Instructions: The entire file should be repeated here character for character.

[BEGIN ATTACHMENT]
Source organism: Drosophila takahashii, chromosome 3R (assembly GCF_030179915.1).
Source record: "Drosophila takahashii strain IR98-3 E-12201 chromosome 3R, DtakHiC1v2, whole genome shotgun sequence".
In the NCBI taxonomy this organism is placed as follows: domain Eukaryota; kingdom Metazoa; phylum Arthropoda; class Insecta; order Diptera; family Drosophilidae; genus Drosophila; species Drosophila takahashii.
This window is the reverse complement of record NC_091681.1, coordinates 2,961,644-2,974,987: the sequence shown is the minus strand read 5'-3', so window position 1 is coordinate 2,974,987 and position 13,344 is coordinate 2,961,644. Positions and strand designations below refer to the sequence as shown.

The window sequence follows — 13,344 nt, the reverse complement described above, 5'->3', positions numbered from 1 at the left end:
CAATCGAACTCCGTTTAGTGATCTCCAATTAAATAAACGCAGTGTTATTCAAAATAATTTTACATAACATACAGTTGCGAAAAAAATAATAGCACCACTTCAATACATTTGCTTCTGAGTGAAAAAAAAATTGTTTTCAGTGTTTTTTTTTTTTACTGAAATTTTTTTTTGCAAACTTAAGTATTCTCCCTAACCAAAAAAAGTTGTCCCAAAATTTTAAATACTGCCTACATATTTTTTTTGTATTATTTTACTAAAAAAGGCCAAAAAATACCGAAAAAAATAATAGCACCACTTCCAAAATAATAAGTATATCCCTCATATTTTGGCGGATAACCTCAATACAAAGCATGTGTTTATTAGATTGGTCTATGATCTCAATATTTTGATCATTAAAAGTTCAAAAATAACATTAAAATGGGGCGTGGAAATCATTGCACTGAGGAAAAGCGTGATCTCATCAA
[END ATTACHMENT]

Source organism: Drosophila takahashii, chromosome 3R (assembly GCF_030179915.1).
Source record: "Drosophila takahashii strain IR98-3 E-12201 chromosome 3R, DtakHiC1v2, whole genome shotgun sequence".
In the NCBI taxonomy this organism is placed as follows: domain Eukaryota; kingdom Metazoa; phylum Arthropoda; class Insecta; order Diptera; family Drosophilidae; genus Drosophila; species Drosophila takahashii.
This window is the reverse complement of record NC_091681.1, coordinates 2,961,644-2,974,987: the sequence shown is the minus strand read 5'-3', so window position 1 is coordinate 2,974,987 and position 13,344 is coordinate 2,961,644. Positions and strand designations below refer to the sequence as shown.

The window sequence follows — 13,344 nt, the reverse complement described above, 5'->3', positions numbered from 1 at the left end:
CAATCGAACTCCGTTTAGTGATCTCCAATTAAATAAACGCAGTGTTATTCAAAATAATTTTACATAACATACAGTTGCGAAAAAAATAATAGCACCACTTCAATACATTTGCTTCTGAGTGAAAAAAAAATTGTTTTCAGTGTTTTTTTTTTTTACTGAAATTTTTTTTTGCAAACTTAAGTATTCTCCCTAACCAAAAAAAGTTGTCCCAAAATTTTAAATACTGCCTACATATTTTTTTTGTATTATTTTACTAAAAAAGGCCAAAAAATACCGAAAAAAATAATAGCACCACTTCCAAAATAATAAGTATATCCCTCATATTTTGGCGGATAACCTCAATACAAAGCATGTGTTTATTAGATTGGTCTATGATCTCAATATTTTGATCATTAAAAGTTCAAAAATAACATTAAAATGGGGCGTGGAAATCATTGCACTGAGGAAAAGCGTGATCTCATCAA